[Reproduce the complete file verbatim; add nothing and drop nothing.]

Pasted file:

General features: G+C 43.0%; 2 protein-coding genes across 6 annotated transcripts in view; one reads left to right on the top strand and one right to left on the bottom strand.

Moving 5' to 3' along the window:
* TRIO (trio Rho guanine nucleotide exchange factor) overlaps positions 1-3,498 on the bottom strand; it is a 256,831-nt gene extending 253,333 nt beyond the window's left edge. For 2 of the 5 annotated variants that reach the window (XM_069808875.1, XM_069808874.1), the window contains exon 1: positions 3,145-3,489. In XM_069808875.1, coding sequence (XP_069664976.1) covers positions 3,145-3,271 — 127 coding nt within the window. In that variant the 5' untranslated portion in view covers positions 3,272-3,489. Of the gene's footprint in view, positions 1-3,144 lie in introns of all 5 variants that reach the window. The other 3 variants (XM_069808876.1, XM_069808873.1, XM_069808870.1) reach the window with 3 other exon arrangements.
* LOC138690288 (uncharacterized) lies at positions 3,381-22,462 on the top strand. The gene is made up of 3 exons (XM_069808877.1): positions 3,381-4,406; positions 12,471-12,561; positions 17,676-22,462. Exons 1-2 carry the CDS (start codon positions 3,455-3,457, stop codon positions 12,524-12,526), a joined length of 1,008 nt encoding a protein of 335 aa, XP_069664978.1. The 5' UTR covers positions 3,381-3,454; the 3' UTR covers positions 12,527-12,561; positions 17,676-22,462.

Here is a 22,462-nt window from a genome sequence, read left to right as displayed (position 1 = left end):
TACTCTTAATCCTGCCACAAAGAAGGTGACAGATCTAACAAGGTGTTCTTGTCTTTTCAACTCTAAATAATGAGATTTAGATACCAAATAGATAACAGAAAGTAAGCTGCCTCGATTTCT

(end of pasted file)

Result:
General features: G+C 43.0%; 2 protein-coding genes across 6 annotated transcripts in view; one reads left to right on the top strand and one right to left on the bottom strand.

Moving 5' to 3' along the window:
* TRIO (trio Rho guanine nucleotide exchange factor) overlaps positions 1-3,498 on the bottom strand; it is a 256,831-nt gene extending 253,333 nt beyond the window's left edge. For 2 of the 5 annotated variants that reach the window (XM_069808875.1, XM_069808874.1), the window contains exon 1: positions 3,145-3,489. In XM_069808875.1, coding sequence (XP_069664976.1) covers positions 3,145-3,271 — 127 coding nt within the window. In that variant the 5' untranslated portion in view covers positions 3,272-3,489. Of the gene's footprint in view, positions 1-3,144 lie in introns of all 5 variants that reach the window. The other 3 variants (XM_069808876.1, XM_069808873.1, XM_069808870.1) reach the window with 3 other exon arrangements.
* LOC138690288 (uncharacterized) lies at positions 3,381-22,462 on the top strand. The gene is made up of 3 exons (XM_069808877.1): positions 3,381-4,406; positions 12,471-12,561; positions 17,676-22,462. Exons 1-2 carry the CDS (start codon positions 3,455-3,457, stop codon positions 12,524-12,526), a joined length of 1,008 nt encoding a protein of 335 aa, XP_069664978.1. The 5' UTR covers positions 3,381-3,454; the 3' UTR covers positions 12,527-12,561; positions 17,676-22,462.

Here is a 22,462-nt window from a genome sequence, read left to right as displayed (position 1 = left end):
TACTCTTAATCCTGCCACAAAGAAGGTGACAGATCTAACAAGGTGTTCTTGTCTTTTCAACTCTAAATAATGAGATTTAGATACCAAATAGATAACAGAAAGTAAGCTGCCTCGATTTCT